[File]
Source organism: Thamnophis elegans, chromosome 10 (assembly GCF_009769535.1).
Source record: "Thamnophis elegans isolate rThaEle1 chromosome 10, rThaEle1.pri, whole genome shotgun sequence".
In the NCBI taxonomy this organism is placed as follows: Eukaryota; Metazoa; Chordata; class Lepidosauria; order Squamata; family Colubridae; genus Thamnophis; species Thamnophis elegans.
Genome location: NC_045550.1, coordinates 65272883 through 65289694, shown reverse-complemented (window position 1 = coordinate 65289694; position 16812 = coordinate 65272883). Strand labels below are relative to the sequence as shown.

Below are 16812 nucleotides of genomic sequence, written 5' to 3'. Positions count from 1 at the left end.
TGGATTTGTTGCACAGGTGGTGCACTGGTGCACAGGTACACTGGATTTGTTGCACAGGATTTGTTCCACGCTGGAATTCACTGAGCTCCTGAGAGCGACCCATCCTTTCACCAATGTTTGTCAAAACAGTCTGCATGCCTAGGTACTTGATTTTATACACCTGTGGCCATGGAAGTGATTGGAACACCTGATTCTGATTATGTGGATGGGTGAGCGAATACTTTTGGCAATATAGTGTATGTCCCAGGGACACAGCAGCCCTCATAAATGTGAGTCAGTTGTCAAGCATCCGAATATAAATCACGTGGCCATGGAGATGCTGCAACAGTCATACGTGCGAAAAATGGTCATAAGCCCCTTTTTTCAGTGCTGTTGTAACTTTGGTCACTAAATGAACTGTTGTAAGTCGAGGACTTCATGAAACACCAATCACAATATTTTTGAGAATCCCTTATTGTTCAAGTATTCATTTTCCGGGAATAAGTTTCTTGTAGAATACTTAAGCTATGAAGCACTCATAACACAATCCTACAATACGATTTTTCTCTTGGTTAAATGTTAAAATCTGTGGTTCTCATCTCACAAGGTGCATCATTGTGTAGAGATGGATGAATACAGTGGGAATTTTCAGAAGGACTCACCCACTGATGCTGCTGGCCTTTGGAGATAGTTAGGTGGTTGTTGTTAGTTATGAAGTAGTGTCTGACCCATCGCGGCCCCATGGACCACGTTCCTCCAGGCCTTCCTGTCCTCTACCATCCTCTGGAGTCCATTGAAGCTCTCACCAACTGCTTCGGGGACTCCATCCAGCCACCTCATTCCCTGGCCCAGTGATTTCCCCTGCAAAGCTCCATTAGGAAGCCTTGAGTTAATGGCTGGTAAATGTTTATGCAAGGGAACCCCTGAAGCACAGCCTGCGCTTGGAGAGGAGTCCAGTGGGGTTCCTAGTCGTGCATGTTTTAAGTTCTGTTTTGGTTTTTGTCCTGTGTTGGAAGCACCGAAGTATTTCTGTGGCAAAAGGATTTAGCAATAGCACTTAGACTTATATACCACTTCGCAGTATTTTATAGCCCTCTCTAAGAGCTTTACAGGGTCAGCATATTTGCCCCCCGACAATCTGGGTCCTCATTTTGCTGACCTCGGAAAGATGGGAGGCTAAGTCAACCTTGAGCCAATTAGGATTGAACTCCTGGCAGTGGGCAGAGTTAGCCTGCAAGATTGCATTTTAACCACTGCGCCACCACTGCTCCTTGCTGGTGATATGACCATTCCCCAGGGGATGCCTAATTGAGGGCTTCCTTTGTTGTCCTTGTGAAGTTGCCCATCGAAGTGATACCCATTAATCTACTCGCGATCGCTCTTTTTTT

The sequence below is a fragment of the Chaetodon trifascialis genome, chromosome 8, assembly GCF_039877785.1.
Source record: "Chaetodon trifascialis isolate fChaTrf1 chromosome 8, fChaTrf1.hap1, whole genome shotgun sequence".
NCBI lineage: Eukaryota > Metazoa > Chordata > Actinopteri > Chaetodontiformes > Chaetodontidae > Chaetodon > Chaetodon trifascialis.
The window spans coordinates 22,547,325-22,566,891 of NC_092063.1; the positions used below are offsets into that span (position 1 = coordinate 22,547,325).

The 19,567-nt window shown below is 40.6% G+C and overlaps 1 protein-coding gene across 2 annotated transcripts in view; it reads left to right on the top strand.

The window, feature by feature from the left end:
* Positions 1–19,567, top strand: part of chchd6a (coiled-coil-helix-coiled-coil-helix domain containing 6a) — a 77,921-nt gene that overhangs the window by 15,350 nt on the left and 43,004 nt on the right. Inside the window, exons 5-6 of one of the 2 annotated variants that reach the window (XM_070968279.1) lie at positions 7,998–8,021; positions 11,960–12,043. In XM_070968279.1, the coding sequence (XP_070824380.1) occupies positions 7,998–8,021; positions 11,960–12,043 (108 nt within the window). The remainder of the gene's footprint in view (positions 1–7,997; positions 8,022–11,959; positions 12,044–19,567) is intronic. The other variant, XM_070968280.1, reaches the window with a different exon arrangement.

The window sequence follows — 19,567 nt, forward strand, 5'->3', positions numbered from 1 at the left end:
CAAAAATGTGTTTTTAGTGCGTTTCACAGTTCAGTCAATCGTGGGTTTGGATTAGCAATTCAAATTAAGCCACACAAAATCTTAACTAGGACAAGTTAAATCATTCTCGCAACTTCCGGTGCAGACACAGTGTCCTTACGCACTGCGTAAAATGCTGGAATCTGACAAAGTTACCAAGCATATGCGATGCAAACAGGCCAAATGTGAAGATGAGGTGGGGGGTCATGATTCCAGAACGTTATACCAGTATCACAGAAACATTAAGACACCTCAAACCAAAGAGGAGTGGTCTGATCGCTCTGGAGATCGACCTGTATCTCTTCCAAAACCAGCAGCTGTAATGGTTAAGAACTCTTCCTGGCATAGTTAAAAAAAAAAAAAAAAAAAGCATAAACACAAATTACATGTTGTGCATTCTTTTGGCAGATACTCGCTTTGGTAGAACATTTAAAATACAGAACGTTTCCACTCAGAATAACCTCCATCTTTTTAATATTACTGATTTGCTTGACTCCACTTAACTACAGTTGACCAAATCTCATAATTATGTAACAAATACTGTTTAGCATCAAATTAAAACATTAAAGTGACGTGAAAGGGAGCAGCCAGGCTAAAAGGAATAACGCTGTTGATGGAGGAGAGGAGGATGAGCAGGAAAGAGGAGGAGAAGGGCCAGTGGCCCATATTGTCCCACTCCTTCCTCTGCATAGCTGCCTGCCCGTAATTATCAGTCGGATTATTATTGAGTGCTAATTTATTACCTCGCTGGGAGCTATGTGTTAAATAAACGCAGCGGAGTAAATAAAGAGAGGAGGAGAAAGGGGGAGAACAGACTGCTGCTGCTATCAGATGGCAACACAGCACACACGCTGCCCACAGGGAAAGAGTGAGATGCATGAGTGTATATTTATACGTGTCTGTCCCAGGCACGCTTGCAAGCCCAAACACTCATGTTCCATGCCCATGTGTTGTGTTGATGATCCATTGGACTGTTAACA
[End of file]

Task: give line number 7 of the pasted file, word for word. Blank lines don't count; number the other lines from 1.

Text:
The sequence below is a fragment of the Chaetodon trifascialis genome, chromosome 8, assembly GCF_039877785.1.